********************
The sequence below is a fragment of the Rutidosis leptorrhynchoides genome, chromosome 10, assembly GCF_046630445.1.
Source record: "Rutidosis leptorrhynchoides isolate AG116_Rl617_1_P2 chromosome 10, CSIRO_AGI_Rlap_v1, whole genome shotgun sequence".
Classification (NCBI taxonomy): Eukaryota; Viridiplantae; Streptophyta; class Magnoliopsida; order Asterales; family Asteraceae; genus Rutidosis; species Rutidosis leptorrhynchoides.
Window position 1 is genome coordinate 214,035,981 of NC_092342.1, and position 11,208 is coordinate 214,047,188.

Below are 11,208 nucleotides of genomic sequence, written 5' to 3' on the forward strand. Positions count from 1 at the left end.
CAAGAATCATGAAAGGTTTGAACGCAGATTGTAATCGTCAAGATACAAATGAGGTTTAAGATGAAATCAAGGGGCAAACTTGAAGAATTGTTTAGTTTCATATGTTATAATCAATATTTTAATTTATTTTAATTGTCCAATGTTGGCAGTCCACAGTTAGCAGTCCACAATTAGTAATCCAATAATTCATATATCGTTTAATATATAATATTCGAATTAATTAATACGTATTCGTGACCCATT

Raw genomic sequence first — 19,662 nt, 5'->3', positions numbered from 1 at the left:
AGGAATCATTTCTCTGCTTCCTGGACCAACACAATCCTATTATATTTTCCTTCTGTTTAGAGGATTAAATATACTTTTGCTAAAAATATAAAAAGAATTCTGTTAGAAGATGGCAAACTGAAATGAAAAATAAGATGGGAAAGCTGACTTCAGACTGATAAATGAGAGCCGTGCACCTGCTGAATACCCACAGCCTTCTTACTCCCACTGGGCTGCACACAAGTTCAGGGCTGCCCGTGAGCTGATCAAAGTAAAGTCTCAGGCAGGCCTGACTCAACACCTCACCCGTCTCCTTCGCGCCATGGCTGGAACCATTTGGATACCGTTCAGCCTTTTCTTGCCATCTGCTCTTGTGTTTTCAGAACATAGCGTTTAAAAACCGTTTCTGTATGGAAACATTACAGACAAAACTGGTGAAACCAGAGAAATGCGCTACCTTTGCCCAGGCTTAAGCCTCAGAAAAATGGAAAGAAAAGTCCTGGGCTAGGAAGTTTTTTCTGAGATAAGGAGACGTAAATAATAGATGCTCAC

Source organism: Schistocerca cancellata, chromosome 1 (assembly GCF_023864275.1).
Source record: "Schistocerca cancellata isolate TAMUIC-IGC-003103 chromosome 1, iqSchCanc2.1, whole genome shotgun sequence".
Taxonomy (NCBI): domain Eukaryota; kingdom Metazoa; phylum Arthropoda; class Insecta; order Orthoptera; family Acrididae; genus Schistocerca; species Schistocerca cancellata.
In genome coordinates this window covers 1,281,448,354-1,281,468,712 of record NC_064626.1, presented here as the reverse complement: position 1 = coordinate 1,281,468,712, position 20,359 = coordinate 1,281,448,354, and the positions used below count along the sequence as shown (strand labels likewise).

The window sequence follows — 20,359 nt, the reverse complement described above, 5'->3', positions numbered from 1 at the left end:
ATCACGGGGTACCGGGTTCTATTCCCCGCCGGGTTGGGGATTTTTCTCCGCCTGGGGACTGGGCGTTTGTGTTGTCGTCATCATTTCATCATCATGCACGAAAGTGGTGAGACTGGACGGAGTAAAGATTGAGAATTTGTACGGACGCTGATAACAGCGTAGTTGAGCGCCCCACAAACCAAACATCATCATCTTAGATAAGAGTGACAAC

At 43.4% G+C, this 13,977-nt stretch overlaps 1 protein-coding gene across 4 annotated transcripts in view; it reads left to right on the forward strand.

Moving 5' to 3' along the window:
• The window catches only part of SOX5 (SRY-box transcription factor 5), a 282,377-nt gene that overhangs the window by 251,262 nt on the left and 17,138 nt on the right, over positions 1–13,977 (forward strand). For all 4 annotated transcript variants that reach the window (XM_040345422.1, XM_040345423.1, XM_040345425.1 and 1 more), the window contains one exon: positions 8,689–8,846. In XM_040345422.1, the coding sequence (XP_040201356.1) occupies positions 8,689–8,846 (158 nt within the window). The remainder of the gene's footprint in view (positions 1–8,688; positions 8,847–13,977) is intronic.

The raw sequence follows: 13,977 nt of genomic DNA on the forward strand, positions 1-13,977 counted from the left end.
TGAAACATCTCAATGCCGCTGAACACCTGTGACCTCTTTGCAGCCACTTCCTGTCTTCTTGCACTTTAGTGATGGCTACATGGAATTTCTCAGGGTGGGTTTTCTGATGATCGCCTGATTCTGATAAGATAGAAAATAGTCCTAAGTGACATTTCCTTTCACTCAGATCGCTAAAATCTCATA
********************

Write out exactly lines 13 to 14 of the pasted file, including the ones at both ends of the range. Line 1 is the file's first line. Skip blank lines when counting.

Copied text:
The window sequence follows — 20,359 nt, the reverse complement described above, 5'->3', positions numbered from 1 at the left end:
ATCACGGGGTACCGGGTTCTATTCCCCGCCGGGTTGGGGATTTTTCTCCGCCTGGGGACTGGGCGTTTGTGTTGTCGTCATCATTTCATCATCATGCACGAAAGTGGTGAGACTGGACGGAGTAAAGATTGAGAATTTGTACGGACGCTGATAACAGCGTAGTTGAGCGCCCCACAAACCAAACATCATCATCTTAGATAAGAGTGACAAC